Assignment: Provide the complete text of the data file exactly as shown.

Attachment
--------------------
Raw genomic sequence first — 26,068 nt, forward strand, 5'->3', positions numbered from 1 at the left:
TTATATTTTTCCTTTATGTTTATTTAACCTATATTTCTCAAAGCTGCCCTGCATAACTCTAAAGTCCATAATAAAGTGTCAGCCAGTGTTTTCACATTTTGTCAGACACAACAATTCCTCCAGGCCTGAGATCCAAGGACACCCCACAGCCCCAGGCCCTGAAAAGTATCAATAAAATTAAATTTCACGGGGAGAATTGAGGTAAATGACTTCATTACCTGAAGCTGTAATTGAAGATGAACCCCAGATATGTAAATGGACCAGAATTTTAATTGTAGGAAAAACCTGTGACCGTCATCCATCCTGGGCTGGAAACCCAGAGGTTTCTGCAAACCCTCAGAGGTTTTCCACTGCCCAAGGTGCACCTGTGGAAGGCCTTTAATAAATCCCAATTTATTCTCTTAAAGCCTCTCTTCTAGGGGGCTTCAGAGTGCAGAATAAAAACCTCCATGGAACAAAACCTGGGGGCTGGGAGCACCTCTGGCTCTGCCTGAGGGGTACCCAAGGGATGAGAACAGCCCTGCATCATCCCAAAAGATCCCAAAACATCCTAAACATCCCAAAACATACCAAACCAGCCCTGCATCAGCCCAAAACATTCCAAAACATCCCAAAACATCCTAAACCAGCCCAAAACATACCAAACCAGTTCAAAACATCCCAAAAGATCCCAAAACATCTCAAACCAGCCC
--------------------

Raw genomic sequence first — 26,068 nt, forward strand, 5'->3', positions numbered from 1 at the left:
TTATATTTTTCCTTTATGTTTATTTAACCTATATTTCTCAAAGCTGCCCTGCATAACTCTAAAGTCCATAATAAAGTGTCAGCCAGTGTTTTCACATTTTGTCAGACACAACAATTCCTCCAGGCCTGAGATCCAAGGACACCCCACAGCCCCAGGCCCTGAAAAGTATCAATAAAATTAAATTTCACGGGGAGAATTGAGGTAAATGACTTCATTACCTGAAGCTGTAATTGAAGATGAACCCCAGATATGTAAATGGACCAGAATTTTAATTGTAGGAAAAACCTGTGACCGTCATCCATCCTGGGCTGGAAACCCAGAGGTTTCTGCAAACCCTCAGAGGTTTTCCACTGCCCAAGGTGCACCTGTGGAAGGCCTTTAATAAATCCCAATTTATTCTCTTAAAGCCTCTCTTCTAGGGGGCTTCAGAGTGCAGAATAAAAACCTCCATGGAACAAAACCTGGGGGCTGGGAGCACCTCTGGCTCTGCCTGAGGGGTACCCAAGGGATGAGAACAGCCCTGCATCATCCCAAAAGATCCCAAAACATCCTAAACATCCCAAAACATACCAAACCAGCCCTGCATCAGCCCAAAACATTCCAAAACATCCCAAAACATCCTAAACCAGCCCAAAACATACCAAACCAGTTCAAAACATCCCAAAAGATCCCAAAACATCTCAAACCAGCCC